Sun | Jan 16, 2022

Science and the ‘scary’ trans athletes

Published:Wednesday | April 14, 2021 | 5:38 AMReiya Lawrence/Guest Columnist

While much can be said about a grown man using his platform to cyberbully children, TransWave Jamaica believes it is important to stick to the science around trans people participating in professional sports. During the March 26, 2021 televised episode of Sports Commentary, the host posited – without citations – the overused argument that testosterone gives trans women a competitive advantage in sports. But what does the actual science show?

In a 2015 paper submitted by Joanna Harper, the data revealed that after a year of hormone replacement therapy, trans women ran 10 per cent slower than before starting hormones. Another 2020 study – which was published in the British Journal of Sports Medicine – found that the 15-31 per cent athletic advantage that trans women displayed over their cis women counterparts prior to starting gender-affirming hormones declined with feminising therapy.

The people who would have trans women denied the opportunity to participate in women’s sports usually claim that ‘higher testosterone’ levels give them a competitive advantage. Unfortunately, we do not separate sports into sex categories because males are bigger and stronger than females, that metric is reserved for weight classes. Also, the idea that bigger muscles translate to someone being stronger is not true. When expressed as per unit of muscle cross-sectional area, sex differences basically disappear. That is to say, if a male muscle and a female muscle are the same size, they will produce the same amount of torque on the joint.

It is true that males tend to be stronger, but that is usually as a result of them being taller on average – this according to an article published by the National Center for Biotechnology Information. The said article also concluded that while there still exists a significant strength disparity when we are normalising for height and weight, if you were to normalise for fat-free mass, the strength difference disappears.

Muscles and fat mass are as a result of hormone levels. Testosterone increases muscle mass while estradiol increases fat mass. Nearly everything testosterone does in a body is beneficial for athletic performance. It:

• Drastically increases protein synthesis resulting in more muscle mass

• Increases bone formation

• Stimulates red blood cell production for increased oxygen-carrying capacity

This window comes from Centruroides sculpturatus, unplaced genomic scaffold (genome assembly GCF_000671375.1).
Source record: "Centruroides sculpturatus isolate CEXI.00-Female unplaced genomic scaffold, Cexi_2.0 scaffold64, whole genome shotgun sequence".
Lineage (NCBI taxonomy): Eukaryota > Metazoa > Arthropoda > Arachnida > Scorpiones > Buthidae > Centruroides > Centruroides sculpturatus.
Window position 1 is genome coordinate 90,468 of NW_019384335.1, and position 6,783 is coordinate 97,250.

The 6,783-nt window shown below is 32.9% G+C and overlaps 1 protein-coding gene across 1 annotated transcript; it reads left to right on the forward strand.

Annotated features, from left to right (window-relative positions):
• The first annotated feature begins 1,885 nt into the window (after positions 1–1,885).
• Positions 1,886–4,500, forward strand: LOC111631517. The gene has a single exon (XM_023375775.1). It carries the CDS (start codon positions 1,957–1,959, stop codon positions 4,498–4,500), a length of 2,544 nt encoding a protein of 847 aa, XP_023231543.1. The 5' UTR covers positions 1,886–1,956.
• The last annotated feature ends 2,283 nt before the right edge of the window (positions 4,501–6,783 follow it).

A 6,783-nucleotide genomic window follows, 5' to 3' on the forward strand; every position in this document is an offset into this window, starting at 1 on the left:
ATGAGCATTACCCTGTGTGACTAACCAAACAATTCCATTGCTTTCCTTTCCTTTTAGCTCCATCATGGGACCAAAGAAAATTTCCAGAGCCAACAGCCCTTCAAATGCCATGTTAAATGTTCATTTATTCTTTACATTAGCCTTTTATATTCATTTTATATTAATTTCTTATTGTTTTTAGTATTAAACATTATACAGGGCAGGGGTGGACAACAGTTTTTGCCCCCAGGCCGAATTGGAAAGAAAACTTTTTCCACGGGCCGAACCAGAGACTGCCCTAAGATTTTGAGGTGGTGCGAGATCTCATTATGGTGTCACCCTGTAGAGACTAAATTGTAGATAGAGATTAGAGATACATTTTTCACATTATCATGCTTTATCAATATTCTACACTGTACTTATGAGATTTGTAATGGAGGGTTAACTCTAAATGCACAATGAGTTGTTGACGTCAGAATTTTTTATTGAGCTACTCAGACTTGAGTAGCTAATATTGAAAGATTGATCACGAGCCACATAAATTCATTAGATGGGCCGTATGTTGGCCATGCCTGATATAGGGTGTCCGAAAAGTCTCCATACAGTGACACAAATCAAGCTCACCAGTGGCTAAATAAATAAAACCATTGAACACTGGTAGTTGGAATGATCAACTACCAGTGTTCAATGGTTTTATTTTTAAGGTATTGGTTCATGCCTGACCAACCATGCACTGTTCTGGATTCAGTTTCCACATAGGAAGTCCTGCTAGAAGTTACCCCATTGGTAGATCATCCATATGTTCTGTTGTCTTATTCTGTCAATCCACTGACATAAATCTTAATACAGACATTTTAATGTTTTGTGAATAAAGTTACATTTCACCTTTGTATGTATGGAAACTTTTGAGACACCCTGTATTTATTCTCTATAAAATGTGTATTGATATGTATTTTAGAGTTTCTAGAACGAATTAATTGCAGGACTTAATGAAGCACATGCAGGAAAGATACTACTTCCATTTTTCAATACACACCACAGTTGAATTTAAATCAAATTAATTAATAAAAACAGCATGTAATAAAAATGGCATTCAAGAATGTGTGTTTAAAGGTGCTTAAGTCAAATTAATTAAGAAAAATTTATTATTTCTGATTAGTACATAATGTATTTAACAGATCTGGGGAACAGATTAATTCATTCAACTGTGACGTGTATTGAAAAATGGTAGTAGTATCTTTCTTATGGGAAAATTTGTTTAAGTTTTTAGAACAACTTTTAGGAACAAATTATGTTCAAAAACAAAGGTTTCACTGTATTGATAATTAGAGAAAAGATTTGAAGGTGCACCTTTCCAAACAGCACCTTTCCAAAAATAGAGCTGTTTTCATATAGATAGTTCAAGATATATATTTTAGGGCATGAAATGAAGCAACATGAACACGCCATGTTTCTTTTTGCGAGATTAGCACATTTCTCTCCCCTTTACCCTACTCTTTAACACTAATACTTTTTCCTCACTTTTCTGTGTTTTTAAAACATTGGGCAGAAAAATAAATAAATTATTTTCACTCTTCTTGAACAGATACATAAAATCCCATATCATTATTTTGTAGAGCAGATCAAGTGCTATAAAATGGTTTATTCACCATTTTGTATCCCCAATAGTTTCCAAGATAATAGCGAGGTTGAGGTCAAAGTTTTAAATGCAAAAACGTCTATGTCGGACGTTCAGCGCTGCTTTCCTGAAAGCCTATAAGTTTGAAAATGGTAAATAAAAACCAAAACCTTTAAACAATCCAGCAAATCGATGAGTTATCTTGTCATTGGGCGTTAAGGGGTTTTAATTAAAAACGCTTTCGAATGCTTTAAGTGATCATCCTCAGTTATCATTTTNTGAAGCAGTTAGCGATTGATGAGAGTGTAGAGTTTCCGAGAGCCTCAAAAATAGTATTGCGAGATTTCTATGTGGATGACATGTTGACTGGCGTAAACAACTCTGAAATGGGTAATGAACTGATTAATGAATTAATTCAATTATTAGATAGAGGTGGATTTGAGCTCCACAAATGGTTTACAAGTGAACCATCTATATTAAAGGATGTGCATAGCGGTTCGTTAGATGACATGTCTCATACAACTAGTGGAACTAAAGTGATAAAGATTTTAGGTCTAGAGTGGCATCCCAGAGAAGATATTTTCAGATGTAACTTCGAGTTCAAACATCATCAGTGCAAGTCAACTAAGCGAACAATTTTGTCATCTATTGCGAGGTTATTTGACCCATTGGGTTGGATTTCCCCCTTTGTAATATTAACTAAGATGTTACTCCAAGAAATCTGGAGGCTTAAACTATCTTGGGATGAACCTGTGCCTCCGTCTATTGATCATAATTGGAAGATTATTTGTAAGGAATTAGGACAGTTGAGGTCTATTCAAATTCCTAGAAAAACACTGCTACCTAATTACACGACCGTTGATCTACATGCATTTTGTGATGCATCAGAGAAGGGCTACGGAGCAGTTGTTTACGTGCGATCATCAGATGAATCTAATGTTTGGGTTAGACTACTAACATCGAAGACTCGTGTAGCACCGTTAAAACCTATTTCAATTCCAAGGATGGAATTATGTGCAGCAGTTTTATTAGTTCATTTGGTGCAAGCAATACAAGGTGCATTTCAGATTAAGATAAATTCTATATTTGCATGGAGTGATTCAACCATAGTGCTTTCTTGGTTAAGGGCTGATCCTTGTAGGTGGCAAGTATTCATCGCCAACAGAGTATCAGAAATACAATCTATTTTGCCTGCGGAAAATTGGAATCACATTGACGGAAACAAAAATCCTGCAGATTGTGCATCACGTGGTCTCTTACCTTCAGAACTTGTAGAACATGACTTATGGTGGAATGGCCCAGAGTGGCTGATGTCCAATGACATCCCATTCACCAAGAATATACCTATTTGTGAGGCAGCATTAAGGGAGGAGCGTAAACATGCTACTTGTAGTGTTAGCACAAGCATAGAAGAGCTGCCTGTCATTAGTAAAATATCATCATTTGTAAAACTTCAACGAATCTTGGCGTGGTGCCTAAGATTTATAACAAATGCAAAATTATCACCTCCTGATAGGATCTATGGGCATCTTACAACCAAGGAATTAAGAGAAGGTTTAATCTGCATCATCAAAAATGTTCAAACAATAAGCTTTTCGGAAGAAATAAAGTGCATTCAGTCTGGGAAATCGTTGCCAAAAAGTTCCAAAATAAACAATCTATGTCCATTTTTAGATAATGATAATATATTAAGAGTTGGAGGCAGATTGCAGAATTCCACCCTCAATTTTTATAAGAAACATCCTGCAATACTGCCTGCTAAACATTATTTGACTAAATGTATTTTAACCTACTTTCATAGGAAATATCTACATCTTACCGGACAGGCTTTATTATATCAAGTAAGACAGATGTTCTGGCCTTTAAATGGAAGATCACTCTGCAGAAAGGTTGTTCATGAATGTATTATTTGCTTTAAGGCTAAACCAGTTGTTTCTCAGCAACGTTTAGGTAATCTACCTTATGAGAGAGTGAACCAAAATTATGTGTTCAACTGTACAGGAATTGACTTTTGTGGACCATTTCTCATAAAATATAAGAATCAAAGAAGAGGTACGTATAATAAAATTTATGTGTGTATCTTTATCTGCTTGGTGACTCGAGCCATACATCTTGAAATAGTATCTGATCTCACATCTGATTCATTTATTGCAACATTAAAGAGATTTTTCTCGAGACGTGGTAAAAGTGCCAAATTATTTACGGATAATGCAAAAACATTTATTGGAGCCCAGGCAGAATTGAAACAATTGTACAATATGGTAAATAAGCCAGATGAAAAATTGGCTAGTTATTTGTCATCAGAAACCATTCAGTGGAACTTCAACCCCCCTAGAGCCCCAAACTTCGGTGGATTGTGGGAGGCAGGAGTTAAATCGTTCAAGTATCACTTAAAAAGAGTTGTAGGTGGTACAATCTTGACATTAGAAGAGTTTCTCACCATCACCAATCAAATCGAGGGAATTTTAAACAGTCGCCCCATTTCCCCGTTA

Recognising all of this, it stands to reason that a trans woman on a hormone regimen would be operating within a body that has a decreased fat-free mass. Harper compares it to having a ‘big car with a small engine competing against other small cars with small engines’.


The reality is, while the fearmongers would have you believe that trans people, apologies, trans women – since apparently trans men are never included in these discussions – are out to invade women’s sports, there is no evidence supporting this. In fact, the International Olympic Committee has established a standard for trans women’s participation from 2004, yet there has not been a high influx of trans women participating in women’s sport at the elite level, let alone dominating.

These exclusionary principles being purported were never about establishing parity. If it were, then there would also be campaigns for trans men to gain access to testosterone so they too could be in par with their cis men counterparts. It was also never about ‘protecting women in women’s sport’. If it were, then there would be a greater push for women to be paid comparable salaries to their male counterparts, have access to the said kinds of equipment and facilitates, all while enjoying the same audience that men are granted, by way of televised programming.

Finally, sports has never been fair. Whether through nature or nurture, gifts and talents are not equally distributed. Usain Bolt, for example, takes four steps less than other elite male athletes to complete the 100 metres. Being tall with long arms, short legs and the ability to produce less lactic acid allows Michael Phelps to be a much better swimmer than most of his competitors. There is also the additional benefit to be had from having access to the best training staff, equipment and facilities, yet we do not segment athletes into categories based on their socio-economic status. Recreational sporting activities provide a myriad of benefits. Additionally, many high school athletes do not move on to become professional athletes. Let’s allow kids to be kids and have fun while being kids. Trans kids are kids!

The use of the term males in this article refers to people Designated Male At Birth (DMAB) while female refers to people Designated Female At Birth (DFAB). TransWave Jamaica acknowledges that there may be members of the trans community who experienced great discomfort watching the broadcast and may need someone to talk to. For those people, you can connect with us via our many social media platforms.

- Reiya Lawrence is a passionate human rights, environmental, and youth rights supporter.